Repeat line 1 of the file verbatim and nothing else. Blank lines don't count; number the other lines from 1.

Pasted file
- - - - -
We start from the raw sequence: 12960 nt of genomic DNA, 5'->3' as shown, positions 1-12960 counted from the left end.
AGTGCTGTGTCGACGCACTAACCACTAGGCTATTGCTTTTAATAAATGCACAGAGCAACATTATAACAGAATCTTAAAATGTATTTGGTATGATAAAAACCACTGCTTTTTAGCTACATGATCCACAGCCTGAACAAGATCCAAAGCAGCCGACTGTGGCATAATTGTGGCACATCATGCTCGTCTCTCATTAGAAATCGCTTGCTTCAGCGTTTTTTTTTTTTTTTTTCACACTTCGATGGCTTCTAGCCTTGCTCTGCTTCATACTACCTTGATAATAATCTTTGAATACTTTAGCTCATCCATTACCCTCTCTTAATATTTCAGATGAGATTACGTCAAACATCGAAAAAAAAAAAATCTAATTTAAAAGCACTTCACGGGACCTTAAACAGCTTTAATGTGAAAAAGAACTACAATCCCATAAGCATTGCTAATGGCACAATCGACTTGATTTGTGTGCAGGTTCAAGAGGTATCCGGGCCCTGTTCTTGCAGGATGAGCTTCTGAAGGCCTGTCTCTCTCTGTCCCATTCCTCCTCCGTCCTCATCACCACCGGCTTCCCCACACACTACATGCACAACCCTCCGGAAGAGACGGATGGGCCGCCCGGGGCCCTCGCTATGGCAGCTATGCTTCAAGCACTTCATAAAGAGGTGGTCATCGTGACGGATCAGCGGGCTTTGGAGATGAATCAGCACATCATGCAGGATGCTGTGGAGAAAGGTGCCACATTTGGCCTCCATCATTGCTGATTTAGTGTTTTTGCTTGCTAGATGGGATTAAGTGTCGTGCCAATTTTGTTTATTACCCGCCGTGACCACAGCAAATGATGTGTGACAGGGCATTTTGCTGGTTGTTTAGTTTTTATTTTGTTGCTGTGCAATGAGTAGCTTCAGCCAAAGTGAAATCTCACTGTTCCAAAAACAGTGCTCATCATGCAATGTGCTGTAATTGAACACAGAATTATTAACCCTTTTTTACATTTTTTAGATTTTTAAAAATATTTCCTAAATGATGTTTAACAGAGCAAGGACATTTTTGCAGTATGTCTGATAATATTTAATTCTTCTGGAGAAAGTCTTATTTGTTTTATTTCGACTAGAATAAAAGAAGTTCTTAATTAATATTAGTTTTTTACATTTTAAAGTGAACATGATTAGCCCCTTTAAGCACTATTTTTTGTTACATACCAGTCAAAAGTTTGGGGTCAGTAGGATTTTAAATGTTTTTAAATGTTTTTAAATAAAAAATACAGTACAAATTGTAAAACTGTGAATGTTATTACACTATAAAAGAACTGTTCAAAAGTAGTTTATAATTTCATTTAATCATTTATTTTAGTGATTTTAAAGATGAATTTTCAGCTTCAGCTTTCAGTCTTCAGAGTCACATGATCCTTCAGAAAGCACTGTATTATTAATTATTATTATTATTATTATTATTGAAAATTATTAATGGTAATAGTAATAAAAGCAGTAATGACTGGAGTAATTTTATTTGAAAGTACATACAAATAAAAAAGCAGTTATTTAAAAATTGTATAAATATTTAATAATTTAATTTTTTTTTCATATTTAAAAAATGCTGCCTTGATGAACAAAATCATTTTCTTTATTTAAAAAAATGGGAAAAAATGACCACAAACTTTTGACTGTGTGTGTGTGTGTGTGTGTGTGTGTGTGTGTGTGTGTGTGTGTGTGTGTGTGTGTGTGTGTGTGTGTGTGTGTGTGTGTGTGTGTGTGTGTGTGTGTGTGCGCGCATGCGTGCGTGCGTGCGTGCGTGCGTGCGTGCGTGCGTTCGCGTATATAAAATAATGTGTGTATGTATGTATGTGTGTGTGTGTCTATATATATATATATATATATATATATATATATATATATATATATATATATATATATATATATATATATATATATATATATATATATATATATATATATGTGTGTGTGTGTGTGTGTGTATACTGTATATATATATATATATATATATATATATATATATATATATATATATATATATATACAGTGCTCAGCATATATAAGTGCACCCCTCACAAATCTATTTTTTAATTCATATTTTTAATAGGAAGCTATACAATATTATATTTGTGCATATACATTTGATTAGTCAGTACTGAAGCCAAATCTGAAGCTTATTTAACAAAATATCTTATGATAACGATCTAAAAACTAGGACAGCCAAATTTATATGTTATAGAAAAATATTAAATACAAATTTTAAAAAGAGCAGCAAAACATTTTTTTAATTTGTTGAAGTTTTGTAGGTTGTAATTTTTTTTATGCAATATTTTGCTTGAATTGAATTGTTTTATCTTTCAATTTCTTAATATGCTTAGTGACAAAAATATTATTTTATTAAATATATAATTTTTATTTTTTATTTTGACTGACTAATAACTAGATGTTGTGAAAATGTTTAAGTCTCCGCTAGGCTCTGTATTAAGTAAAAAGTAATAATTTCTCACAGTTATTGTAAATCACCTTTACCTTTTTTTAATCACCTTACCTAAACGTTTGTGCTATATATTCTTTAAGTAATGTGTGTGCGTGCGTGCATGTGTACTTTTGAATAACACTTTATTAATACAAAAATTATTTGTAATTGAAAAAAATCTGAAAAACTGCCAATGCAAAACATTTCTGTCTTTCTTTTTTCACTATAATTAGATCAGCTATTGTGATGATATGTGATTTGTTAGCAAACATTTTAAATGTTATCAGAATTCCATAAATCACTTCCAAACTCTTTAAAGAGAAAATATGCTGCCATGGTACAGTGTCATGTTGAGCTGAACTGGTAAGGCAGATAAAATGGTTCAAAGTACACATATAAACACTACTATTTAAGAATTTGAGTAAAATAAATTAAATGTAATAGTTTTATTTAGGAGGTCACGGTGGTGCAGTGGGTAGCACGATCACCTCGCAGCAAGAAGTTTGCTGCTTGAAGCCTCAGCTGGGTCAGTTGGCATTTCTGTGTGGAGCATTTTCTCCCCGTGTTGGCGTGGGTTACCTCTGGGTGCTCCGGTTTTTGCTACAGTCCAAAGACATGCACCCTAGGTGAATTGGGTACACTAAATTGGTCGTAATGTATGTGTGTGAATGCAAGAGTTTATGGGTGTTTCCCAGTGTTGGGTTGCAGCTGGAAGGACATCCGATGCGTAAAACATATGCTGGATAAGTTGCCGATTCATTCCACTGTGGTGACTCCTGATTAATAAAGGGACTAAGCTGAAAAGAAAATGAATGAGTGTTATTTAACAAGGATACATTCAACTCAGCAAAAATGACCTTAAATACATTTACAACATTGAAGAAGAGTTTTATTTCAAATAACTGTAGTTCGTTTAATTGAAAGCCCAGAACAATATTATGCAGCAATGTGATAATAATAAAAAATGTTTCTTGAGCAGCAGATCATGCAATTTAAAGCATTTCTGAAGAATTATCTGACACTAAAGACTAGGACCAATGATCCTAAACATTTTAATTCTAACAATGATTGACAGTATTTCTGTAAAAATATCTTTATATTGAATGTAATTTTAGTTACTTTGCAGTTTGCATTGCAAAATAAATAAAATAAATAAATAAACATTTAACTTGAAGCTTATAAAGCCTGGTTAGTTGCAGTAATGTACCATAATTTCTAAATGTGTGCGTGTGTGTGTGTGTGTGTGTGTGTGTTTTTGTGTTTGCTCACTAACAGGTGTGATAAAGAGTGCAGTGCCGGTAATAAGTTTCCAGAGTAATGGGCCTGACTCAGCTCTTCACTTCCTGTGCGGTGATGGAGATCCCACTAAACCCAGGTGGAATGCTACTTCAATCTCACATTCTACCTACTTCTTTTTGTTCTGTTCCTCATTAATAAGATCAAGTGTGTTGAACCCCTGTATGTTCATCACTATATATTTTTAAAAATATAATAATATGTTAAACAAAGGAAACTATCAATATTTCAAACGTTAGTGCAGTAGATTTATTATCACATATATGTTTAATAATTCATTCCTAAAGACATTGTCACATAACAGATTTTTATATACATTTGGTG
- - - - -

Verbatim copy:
We start from the raw sequence: 12960 nt of genomic DNA, 5'->3' as shown, positions 1-12960 counted from the left end.